Over the years whether it’s friends, siblings, couples splitting up or others, I’m constantly asked, ‘what’s the fair way to split a house’? They feel there should be an official solution, but in truth it’s not my subject and, outside of divorce (which has a host of its own issues), I’m not aware of one. After being asked again the other day, I started to consider options…
The challenge is to take discretion out, to ensure it’s fair with all parties, whether it’s just selling the house and dividing the proceeds or one party buying off the other. The main brick wall comes when people have put in different contributions such as deposits, so I’ve played around with a few ways on the back of an envelope and would love your views.
Three simple systems
When thinking about this and trying to conjure up simple answers I came up with three routes.
- Equal split – you get your money back and split the rest. Quite simply you add up what everyone has paid in (for simplicity we’ll just talk about the mortgage rather than any building work on the house, though that should be included). Everyone gets their money back and the rest of the proceeds are split equally. The problem with this is it doesn’t reward those who put the cash in.
- Proportionate split – split the proceeds in proportion to what was put in. Here you react the other way. You say ownership is due to payment, so any proceeds are split in that proportion. The problem is this can overly reward those with big deposits, and may leave someone who’s actually kept the mortgage being paid stymied.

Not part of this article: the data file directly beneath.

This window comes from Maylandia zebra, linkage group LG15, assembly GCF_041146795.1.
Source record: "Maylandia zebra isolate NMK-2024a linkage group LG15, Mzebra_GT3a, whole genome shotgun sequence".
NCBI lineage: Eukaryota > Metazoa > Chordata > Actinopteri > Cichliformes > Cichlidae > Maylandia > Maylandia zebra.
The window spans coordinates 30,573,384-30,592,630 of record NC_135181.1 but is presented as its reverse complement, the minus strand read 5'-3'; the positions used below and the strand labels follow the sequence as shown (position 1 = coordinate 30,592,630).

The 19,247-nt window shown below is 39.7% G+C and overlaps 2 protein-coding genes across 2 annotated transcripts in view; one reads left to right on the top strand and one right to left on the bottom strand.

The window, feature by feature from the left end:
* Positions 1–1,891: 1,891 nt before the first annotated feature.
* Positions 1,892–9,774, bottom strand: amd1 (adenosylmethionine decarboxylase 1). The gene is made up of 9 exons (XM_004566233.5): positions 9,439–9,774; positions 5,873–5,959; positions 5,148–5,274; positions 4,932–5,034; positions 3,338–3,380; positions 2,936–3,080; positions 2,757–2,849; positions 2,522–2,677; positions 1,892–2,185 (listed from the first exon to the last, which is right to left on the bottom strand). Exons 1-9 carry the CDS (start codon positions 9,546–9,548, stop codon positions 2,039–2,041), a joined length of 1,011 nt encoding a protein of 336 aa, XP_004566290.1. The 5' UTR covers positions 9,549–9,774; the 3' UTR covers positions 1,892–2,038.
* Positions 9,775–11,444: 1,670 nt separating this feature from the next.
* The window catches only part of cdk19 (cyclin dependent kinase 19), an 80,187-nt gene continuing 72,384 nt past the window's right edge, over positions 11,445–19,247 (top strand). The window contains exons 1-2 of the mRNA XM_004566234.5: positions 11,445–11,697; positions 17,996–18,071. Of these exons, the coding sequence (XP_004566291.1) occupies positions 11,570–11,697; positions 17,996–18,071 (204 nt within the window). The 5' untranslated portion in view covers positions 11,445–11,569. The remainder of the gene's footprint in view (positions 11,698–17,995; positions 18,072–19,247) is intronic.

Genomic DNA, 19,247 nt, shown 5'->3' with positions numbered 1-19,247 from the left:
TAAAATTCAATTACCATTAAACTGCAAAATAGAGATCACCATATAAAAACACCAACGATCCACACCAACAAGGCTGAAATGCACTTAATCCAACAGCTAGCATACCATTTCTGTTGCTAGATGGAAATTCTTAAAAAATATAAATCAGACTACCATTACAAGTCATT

- Average of the two. It occurred to me that an arbitrary, though not discriminatory system, would be to calculate both of the above then average it; it may end up with a fair mix.
Now, with all of these I would say what we’re talking about is division of the proceeds once the mortgage is cleared. However, you could also decide to use the same equation to divvy up the entire house proceeds, that would be much more harsh to the party which had put in less, potentially leaving one in debt after the sale – yet I’ve not done that in my calculations.
Now putting it into practice
Imagine there was a house, bought for £200,000 now worth £250,000, by brother and sister Phil and Jen. Jen put £40,000 into the initial deposit but didn’t earn as much so her total contributions to the mortgage were £5,000. Phil didn’t put anything into the initial deposit, but paid 2/3 mortgage repayments, that’s £10,000.
After interest, the remaining mortgage is £150,000, so ignoring fees for ease, there’d be £100,000 left from the sale.
Here’s the results
- Equal split
Jen gets her £45,000 back plus £22,500 from the split = £67,500 that’s a 50% return on her cash
Phil gets his £10,000 back plus £22,500 from the split = £32,500 that’s a 225% return on his cash
- Proportionate split
Jen gets her £45,000 back plus £36,800 from the split = £81,800 that’s a 82% return on her cash
Phil gets his £10,000 back plus £8,200 from the split = £18,200 that’s a 82% return on his cash
- Average of the two
Jen gets £74,650 that’s a 65% return on her cash
Phil gets £25,350 155% return on his cash
Frankly all three of these systems have pros and cons, and I do worry that by adding in the percentage return does tend to skew the results somewhat. Never mind beginning to factor in what if Phil has a bigger room and that’s why he was paying a higher percentage of the mortgage.
All of this stresses why it’s so important to make a legal agreement in advance (when all is still smelling of roses) to agree how things will be split. Yet if we assume people having done that, which of these systems do you think is the most fair – or do you have one of your own? Or know of a more formalised calculation?